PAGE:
It's New Years Eve

Stay under cover and safe till all the bullets land.

December 29, 2014

Blue Flu

Word on the street is that NYPD summonses are down almost 95% and arrests by two-thirds since officers Ramos and Liu were killed (and the PBA was vocal with their opinion).

Let's see what impact this has on crime. It would be interesting if the answer were zero. But since I believe police matter, I don't think this is good.

But what I don't get -- along with the immoral nature of telling cops not to do their job -- is that the best assurance for police officer safety is low crime. Right now so many police officers (and unions) want crime to go up. Many police would be happy to see the city go to hell just to stick it to liberals in general and De Blasio in particular. I don't like that. More crime means more hurt cops. And I'm not willing to accept that.

All that said, I'm a quit sympathetic to cops actually "following the rules." The public doesn't realize how absurd so many rules are. Pick up a copy of the Patrol Guide ("General Orders" in Baltimore), if you can (it's heavy). Rules are not there for effective policing or crime prevention, but rather to arbitrarily punish cops when the department wants to get you. Rules don't tell police what to do. They're just all the ways you can get in trouble if you piss off the wrong person.

It's not fair to expect and ask cops to violate the rules some of the time (and I'm talking about rules, not laws). I'm for anything that brings together formal and informal rules. So yes, inspect those cars as required. Fill out all the paperwork. Wait for supervising officers to sign God knows what. But for God's sake, answer your calls!

December 27, 2014

RIP Officer Rafael Ramos

NYPD Officer Ramos was just buried. Here is Commissioner Bratton's

In honor of Officer Ramos, I'm reprinting some of what I've written about police funerals in Baltimore. I went to too many of them:
Twenty months in Baltimore wasn’t very long, but it was long enough to see five police officers killed in the line of duty. And there were other cops, friends of mine, who were hurt, shot, and lucky to live. A year after I quit the force, my friend and academy classmate became the first Baltimore policewoman killed in the line of duty, dying in a car crash on the way to back up another police officer.

Crystal Sheffield patrolled opposite me in the Western District. Occasionally I would switch my radio over to the Western District channel to see what she was up to. When she died, I returned to Baltimore, hitched a ride in a police car from the train station to the funeral, and stood in the cold rain at attention in my civilian clothes with my uniformed fellow officers. Police funerals are one of the few events that bring together law enforcement personnel. Funerals give meaning to that often clich├ęd concept of Blue Brotherhood. At an officer’s funeral, police-car lights flash as far as the eye can see. Thousands of police officers wearing white gloves and black bands on their badges stand at attention. Guns are fired in salute. Bagpipes are played. A flag is folded. The coffin is lowered into the ground.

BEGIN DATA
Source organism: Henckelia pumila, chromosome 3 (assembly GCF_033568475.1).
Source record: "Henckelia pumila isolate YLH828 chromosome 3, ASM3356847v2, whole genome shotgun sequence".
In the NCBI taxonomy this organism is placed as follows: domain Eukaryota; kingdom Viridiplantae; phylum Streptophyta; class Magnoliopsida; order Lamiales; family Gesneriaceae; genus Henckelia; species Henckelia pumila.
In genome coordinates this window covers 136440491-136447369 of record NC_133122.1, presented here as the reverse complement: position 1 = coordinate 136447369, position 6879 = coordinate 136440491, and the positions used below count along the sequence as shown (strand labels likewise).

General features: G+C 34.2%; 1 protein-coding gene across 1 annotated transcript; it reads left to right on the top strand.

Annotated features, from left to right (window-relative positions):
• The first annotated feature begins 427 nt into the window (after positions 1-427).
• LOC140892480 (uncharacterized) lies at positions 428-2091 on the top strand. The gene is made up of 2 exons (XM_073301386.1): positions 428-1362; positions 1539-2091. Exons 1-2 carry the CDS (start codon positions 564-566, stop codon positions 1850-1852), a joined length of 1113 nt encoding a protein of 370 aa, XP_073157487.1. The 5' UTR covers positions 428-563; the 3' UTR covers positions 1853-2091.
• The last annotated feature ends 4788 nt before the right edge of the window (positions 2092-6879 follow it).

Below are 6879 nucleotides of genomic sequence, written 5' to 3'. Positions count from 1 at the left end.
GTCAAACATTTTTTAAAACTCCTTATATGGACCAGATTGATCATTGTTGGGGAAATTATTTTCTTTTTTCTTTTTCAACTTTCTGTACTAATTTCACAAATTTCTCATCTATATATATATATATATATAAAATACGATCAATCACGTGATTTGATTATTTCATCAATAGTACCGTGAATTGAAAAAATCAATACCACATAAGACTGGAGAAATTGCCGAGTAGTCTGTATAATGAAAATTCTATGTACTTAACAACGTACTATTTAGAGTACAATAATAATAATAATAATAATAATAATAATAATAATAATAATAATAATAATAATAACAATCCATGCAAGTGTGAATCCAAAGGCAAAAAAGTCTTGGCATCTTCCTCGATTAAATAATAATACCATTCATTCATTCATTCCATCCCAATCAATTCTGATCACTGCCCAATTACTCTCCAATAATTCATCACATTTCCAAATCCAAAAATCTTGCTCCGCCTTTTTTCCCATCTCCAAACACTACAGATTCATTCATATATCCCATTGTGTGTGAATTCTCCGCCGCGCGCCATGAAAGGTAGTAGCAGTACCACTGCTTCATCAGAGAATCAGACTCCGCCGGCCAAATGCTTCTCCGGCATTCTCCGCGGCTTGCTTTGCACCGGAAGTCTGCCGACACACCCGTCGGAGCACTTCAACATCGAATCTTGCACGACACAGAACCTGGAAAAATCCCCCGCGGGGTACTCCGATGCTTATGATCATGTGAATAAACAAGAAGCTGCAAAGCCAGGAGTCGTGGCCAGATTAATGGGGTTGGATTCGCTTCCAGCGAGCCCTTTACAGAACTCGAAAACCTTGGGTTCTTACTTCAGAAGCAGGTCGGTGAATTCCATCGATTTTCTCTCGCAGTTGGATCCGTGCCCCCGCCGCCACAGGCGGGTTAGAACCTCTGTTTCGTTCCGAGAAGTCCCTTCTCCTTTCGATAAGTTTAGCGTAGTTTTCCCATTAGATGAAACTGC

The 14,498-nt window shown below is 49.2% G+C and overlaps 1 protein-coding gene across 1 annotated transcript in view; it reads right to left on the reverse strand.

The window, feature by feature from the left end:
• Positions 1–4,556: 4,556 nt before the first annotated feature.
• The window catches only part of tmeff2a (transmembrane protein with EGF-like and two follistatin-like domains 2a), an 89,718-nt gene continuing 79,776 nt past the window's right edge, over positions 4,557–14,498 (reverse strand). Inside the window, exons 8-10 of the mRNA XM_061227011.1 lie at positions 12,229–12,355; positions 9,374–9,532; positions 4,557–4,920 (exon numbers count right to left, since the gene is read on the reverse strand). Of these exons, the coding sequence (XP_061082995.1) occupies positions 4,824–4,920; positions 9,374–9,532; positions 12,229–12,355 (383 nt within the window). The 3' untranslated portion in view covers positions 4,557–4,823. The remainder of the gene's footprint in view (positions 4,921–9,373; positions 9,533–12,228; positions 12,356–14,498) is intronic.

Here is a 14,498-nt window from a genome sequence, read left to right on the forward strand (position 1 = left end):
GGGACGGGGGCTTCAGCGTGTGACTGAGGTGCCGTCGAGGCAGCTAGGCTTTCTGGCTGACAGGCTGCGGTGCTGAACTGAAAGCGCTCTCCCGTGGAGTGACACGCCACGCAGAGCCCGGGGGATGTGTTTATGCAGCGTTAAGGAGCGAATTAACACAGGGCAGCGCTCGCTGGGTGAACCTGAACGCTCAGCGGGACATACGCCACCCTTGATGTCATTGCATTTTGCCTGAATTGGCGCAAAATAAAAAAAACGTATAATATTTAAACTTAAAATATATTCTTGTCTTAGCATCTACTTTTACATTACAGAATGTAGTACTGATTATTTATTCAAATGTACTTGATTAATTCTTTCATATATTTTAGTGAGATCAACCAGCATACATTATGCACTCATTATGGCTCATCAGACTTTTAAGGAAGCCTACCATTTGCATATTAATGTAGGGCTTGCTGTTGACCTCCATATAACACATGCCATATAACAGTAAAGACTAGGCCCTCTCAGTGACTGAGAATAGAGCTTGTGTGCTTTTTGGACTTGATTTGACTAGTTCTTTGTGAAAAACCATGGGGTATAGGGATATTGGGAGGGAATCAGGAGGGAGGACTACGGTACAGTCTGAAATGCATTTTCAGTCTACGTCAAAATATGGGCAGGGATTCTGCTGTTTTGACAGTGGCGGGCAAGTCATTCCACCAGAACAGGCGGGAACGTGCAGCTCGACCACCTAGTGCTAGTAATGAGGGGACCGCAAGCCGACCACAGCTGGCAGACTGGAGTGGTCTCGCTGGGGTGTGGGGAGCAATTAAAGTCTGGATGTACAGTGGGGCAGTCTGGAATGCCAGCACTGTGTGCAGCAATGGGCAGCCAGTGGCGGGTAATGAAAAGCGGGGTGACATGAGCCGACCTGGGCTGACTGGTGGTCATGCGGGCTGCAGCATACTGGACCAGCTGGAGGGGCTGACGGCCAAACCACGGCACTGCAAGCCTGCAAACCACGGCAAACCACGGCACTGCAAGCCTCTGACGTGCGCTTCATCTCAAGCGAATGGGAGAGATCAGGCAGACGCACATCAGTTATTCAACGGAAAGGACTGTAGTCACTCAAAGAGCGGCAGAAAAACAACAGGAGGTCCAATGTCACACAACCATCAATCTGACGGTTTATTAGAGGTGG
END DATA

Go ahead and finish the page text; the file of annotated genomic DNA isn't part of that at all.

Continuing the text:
At the end of a Baltimore police funeral, a dispatcher from headquarters calls for the fallen officer over all radio channels. The response, of course, is silence. After the third attempt the dispatcher states the officer is “10- 7.” Ten-seven is the rather unsentimental radio code for “out of service.” Ten-seven usually refers to a car, an officer handling a call, or an anonymous murder victim on the street. To hear your friend and colleague described as 10-7 is heartbreaking. In this way the few officers left working the streets know the burial is complete.

A few seconds later a routine drug call is dispatched or one bold officer reclaims the radio airwaves for some mundane police matter. A car stop. A warrant check. A request for a case number. The show goes on. Sometimes it just don’t make sense.

December 25, 2014

Merry Christmas

Especially to everybody who has to work today.

One of my friends wanted to work overtime. He said, "All I want for Christmas is a robbery collar!" Here's hoping Santa brings one right to him.

Stay safe.

December 24, 2014

Police Shooting Kids

Here I am on NPR's "Morning Edition" flapping my mouth about the shooting of Tamir Rice (Cleveland kid killed by police while holding a realistic-looking BB gun):
[Moskos] says mayors everywhere walk a tightrope between police and citizen outrage. He says the public needs to get more realistic about how the police work. And police need to be less tone deaf to how their actions can inflame the public. The fundamental challenge for mayors, Moskos says, is a willingness to make big changes when police shootings aren't warranted.
This also applies to NYC, by the way. But I really don't like hearing myself speak (seriously, I think my voice is kind of high and nasal). The voice I liked hearing came from the Cleveland mayor:
I do not want children to die at the hand of police officers. But at the same time, I don't want a policeman killed on the street because he was hesitating because he didn't know if he was going to be sued or fired. So I don't want that either.
Who's got a problem with that? [And yet I bet you -- and I really have no idea about him or Cleveland -- but I bet you that most Cleveland cops hate their mayor. Why? Because he's a liberal black mayor of Cleveland. But I really have no idea if he's hated, liberal, or even black. I can't even guarantee he's he mayor.] Now I was pretty clear about what I thought about the shooting of Tamir Rice (good shooting in the legal sense; horrible and shameful shooting in the I-live-in-America sense).